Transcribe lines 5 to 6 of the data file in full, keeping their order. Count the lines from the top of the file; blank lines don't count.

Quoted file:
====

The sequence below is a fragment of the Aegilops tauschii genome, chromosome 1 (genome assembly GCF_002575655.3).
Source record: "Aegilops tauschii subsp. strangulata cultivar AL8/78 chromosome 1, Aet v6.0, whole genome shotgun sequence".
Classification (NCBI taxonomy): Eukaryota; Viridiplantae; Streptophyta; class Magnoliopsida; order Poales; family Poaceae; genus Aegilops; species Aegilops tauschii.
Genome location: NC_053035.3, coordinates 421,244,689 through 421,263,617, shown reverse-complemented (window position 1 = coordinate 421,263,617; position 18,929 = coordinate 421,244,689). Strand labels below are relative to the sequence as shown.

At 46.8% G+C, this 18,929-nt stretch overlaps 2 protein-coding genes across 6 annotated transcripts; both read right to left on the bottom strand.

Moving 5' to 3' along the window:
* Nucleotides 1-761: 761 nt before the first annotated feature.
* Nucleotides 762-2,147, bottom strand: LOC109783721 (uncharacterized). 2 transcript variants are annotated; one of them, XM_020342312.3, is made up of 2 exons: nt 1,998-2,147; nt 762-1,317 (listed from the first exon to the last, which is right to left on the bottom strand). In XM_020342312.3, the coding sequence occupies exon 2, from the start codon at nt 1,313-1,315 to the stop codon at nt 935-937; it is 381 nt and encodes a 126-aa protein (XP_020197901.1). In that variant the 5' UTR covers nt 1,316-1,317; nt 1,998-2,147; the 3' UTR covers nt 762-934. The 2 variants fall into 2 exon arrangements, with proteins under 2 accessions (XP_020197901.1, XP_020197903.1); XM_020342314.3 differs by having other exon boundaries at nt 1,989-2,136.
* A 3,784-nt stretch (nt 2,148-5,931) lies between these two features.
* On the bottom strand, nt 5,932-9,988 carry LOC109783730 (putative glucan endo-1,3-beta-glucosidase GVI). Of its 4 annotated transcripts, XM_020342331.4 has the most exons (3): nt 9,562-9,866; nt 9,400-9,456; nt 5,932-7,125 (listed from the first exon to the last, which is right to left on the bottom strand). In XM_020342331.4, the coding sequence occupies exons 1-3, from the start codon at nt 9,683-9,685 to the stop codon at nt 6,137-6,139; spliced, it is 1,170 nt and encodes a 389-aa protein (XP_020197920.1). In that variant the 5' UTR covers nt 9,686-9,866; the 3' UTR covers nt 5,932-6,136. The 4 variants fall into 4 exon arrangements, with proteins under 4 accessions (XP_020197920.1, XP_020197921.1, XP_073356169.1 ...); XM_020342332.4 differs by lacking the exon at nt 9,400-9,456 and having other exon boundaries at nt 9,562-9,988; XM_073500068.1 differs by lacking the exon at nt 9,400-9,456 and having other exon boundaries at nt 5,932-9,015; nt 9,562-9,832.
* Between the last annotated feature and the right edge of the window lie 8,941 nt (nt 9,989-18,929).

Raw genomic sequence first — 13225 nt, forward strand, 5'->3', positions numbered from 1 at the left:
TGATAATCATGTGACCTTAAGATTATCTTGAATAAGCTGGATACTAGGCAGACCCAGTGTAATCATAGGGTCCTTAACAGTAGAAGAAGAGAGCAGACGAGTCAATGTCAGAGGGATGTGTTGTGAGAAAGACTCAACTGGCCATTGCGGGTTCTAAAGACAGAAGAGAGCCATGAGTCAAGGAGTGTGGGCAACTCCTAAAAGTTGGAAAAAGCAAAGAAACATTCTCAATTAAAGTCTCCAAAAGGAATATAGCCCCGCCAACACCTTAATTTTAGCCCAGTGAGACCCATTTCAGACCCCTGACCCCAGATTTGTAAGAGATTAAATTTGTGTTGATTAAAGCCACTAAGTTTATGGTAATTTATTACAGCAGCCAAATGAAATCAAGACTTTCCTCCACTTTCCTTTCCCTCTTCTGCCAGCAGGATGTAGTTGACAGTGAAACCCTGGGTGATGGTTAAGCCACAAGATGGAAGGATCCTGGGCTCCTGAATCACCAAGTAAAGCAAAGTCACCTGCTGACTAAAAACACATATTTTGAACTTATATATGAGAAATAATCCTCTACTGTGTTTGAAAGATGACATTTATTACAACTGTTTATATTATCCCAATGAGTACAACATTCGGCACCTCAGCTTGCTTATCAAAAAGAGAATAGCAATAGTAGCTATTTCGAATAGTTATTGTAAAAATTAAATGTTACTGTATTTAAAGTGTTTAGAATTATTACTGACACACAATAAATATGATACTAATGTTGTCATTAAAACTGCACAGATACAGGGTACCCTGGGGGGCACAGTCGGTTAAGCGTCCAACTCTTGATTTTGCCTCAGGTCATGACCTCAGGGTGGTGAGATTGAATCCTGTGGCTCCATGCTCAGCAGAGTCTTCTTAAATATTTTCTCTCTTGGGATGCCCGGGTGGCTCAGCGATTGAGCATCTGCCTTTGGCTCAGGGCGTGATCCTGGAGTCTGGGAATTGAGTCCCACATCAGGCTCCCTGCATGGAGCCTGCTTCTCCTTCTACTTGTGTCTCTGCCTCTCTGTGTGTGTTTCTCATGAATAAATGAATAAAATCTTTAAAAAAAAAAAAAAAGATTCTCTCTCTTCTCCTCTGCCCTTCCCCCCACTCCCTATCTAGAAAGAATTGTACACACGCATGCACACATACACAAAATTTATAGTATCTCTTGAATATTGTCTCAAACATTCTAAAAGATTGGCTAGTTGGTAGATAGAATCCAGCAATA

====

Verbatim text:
At 46.8% G+C, this 18,929-nt stretch overlaps 2 protein-coding genes across 6 annotated transcripts; both read right to left on the bottom strand.

Moving 5' to 3' along the window: